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The Century Building

Raeder, Coffin & Crocker, 1896
The Century Building was originally home to offices, stores, and the ornate 1600-seat Century Theater, entered via the grand 9th Street archway and a sumptuous staircase and marble-lined foyer beyond. Its ten stories were clad in Georgia limestone (three shades, lightening from bottom to top), shaped into Classically derived decoration, hot on the heels of the the neo-Classical / Beaux Arts revival that followed the 1893 Chicago World's Fair. A lengthy supplemental article about the building in Inland Architect hailed it as "an example of the result of the most careful study of the demands made upon a building devoted to commercial purposes". Ornamental ironwork adorned the interior, and the building's roofline was punctuated by spires.

In 1912, the first 8 stories of the Century were connected to its younger neighbor, the Syndicate Trust (originally the Century Annex), a 1906 16-story tower with Chicago School influences and a plethora of ornament.

The theater eventually closed and was demolished, the space being infilled with additional floors which were occupied by retailer Scruggs-Vandervoort-Barney, who first moved into the building in 1913. Other notable occupants included the St. Louis office of ocean liner company White Star Lines, and the headquarters of Equal Suffrage League. The Century/Syndicate Trust complex remained a central and thriving address into the middle of the 20th century.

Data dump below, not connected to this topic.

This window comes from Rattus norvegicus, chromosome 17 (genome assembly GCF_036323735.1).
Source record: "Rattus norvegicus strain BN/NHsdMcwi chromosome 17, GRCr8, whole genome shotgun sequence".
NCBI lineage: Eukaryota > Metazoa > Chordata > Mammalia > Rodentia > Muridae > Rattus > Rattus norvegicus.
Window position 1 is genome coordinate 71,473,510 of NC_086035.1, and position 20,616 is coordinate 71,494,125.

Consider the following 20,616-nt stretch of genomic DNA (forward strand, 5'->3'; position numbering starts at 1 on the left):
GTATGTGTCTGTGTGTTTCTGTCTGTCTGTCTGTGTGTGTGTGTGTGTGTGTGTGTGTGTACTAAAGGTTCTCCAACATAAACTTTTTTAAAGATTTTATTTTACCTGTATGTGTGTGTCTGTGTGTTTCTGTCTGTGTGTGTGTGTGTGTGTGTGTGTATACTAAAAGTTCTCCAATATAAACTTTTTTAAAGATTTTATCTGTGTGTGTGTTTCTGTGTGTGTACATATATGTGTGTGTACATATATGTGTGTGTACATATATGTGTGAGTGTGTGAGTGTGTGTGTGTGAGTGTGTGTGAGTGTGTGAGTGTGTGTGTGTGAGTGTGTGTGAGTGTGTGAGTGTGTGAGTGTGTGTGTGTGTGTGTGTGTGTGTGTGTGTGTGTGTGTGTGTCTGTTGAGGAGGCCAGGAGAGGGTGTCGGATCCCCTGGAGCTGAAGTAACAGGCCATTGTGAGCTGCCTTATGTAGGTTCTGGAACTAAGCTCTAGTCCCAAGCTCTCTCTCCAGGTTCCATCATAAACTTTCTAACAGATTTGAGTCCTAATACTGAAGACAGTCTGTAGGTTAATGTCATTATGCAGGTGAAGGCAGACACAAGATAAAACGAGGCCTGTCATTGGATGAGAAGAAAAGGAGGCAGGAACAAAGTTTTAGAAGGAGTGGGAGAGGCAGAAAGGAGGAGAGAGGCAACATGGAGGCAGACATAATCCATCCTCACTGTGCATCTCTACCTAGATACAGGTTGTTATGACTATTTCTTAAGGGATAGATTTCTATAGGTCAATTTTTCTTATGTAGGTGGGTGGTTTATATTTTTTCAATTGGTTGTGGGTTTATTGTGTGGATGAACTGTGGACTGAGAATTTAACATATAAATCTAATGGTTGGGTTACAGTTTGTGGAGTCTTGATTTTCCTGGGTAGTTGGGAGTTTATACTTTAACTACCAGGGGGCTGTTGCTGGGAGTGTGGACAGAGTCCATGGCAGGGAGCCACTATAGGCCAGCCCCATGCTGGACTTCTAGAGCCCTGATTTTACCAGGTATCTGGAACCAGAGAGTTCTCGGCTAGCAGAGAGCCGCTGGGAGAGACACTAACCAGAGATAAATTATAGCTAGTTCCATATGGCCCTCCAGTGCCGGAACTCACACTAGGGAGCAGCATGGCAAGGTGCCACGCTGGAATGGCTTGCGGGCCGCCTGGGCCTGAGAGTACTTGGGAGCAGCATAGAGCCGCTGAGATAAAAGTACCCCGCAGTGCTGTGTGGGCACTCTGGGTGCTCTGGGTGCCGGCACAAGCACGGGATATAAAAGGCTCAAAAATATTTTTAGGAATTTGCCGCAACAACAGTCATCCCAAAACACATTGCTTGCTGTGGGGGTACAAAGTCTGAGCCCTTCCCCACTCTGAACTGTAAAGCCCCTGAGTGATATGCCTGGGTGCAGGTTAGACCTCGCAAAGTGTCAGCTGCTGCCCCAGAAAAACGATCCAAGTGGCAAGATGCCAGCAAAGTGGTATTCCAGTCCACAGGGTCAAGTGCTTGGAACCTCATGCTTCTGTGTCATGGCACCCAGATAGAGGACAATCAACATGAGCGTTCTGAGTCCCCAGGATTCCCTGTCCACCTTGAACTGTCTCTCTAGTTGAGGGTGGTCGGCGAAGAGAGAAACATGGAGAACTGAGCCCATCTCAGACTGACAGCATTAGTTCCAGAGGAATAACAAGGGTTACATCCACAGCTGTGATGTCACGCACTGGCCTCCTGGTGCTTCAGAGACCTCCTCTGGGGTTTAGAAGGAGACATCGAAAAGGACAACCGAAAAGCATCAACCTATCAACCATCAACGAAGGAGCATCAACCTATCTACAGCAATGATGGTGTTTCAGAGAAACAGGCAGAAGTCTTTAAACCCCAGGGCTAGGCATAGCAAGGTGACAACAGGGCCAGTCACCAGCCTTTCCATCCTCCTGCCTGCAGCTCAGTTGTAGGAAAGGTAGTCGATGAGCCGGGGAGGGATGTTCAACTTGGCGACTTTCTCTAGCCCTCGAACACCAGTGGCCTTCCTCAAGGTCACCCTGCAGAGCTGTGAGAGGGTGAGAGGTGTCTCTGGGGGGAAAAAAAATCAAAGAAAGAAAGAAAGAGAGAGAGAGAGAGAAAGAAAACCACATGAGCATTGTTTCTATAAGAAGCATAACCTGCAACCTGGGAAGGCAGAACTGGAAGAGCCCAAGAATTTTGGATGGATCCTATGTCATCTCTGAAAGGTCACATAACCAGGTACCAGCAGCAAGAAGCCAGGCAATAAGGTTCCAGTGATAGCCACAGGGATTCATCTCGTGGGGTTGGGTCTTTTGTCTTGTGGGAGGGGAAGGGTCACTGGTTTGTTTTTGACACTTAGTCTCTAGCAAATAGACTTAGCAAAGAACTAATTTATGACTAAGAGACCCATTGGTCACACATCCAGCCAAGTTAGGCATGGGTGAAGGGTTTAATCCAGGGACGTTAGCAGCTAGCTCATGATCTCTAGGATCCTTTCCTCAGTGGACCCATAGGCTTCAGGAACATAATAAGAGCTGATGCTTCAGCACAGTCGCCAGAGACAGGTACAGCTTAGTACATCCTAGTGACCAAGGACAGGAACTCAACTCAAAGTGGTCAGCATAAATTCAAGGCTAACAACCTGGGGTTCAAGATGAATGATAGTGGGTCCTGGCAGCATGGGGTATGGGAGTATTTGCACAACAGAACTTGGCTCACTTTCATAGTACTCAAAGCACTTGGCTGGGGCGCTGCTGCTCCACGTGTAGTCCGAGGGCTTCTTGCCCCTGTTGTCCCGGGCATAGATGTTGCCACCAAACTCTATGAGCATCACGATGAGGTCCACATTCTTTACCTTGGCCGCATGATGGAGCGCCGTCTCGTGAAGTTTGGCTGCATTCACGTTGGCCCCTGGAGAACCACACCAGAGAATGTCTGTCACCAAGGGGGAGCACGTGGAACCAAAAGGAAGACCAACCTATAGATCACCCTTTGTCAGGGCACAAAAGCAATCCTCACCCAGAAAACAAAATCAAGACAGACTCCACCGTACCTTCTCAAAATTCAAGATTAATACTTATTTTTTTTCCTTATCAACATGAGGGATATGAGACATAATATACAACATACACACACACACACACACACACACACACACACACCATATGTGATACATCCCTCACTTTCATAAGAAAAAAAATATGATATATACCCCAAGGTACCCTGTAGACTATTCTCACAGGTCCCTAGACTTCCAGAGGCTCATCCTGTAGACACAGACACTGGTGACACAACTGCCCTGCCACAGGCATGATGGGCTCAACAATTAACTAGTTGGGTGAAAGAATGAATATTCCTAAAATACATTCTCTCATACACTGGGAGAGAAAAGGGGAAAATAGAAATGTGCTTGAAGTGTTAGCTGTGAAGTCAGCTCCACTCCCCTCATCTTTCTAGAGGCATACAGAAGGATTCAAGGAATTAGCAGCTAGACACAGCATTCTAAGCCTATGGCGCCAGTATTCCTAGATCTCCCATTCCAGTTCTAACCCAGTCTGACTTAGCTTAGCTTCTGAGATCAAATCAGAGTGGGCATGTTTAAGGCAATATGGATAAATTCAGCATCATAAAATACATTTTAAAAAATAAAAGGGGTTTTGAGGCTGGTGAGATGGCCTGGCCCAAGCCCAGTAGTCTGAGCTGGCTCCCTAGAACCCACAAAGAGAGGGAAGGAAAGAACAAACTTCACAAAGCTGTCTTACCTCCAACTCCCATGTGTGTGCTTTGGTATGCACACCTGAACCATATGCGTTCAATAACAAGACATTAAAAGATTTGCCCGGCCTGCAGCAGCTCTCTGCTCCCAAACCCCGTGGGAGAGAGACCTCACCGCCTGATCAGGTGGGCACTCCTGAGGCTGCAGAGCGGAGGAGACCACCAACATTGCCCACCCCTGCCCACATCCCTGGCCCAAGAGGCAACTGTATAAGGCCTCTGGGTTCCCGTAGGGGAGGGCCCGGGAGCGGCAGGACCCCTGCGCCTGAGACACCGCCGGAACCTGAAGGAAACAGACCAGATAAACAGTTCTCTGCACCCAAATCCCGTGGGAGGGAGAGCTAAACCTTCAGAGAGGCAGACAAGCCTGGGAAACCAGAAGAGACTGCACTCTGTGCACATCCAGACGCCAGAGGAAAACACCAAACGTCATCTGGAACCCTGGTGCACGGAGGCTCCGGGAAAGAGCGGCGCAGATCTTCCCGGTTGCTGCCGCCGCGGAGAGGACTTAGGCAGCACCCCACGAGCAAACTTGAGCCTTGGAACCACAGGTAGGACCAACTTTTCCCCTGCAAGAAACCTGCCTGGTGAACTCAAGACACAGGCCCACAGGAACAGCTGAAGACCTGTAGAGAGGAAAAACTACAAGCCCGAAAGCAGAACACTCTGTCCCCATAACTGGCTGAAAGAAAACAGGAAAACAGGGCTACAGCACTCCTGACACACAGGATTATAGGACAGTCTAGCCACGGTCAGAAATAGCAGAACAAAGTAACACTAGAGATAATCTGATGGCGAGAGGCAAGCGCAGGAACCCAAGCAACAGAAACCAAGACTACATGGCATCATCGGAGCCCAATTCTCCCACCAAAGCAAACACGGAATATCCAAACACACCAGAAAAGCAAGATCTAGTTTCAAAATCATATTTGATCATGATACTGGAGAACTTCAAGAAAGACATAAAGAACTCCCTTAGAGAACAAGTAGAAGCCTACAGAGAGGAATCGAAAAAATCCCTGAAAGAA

The Syndicate Trust, like much of the city, declined in the 1960s, particularly when Scruggs-Vandervoort-Barney closed in 1967. A series of owners worked to no avail to fill the building to capacity. A new owner bought the building in 1986, but defaulted on a loan used for the purchase two years later.

Developer Mark Finney bought the buildings at auction for $600,000 in 1993, originally intending to redevelop them. The buildings were emptied and gutted... then renovation halted. Years of legal wrangling ensued as Finney attempted to demolish the buildings for a parking lot, and the city blocked the attempts. Meanwhile, the buildings sat vacant, deteriorating and surrounded by a chainlink fence which blocked the sidewalks and streets around them.

The City eventually bought the buildings back from Finney... at a cost of $6 MILLION dollars, ten times what he paid for them. With the development rights thus secured, the City then handed them over to the DESCO Group and DFC Group -- without issuing a Request For Proposals. DESCO/DFC proposed to demolish the Century Building for a parking garage to serve the Old Post Office; the proposal did nothing for the remaining Syndicate Trust tower. An alternative proposal -- which would have kept both buildings intact -- was quickly squelched by the City.

Nomination to the National Register of Historic Places, a sustained public outcry, a private lawsuit against the development, and basic principals of sound urban planning all failed to stop the garage plan. In early October 2004, wreckers smashed the corners of the building, before a judge could issue a decision in a stop-work injunction. Thus damaged, the building was effectively doomed.

In the 1990s, the only tenant was a Walgreens in the ground level, which persisted until around 2002.

For several years in the 1990s and early 2000s, the building was surrounded by sidewalk-obscructing barricades, ostensibly to protect the public from the deteriorating facade. Cynical observers might conclude that the barriers were actually to create the impression of danger rather than a response to any actual peril.

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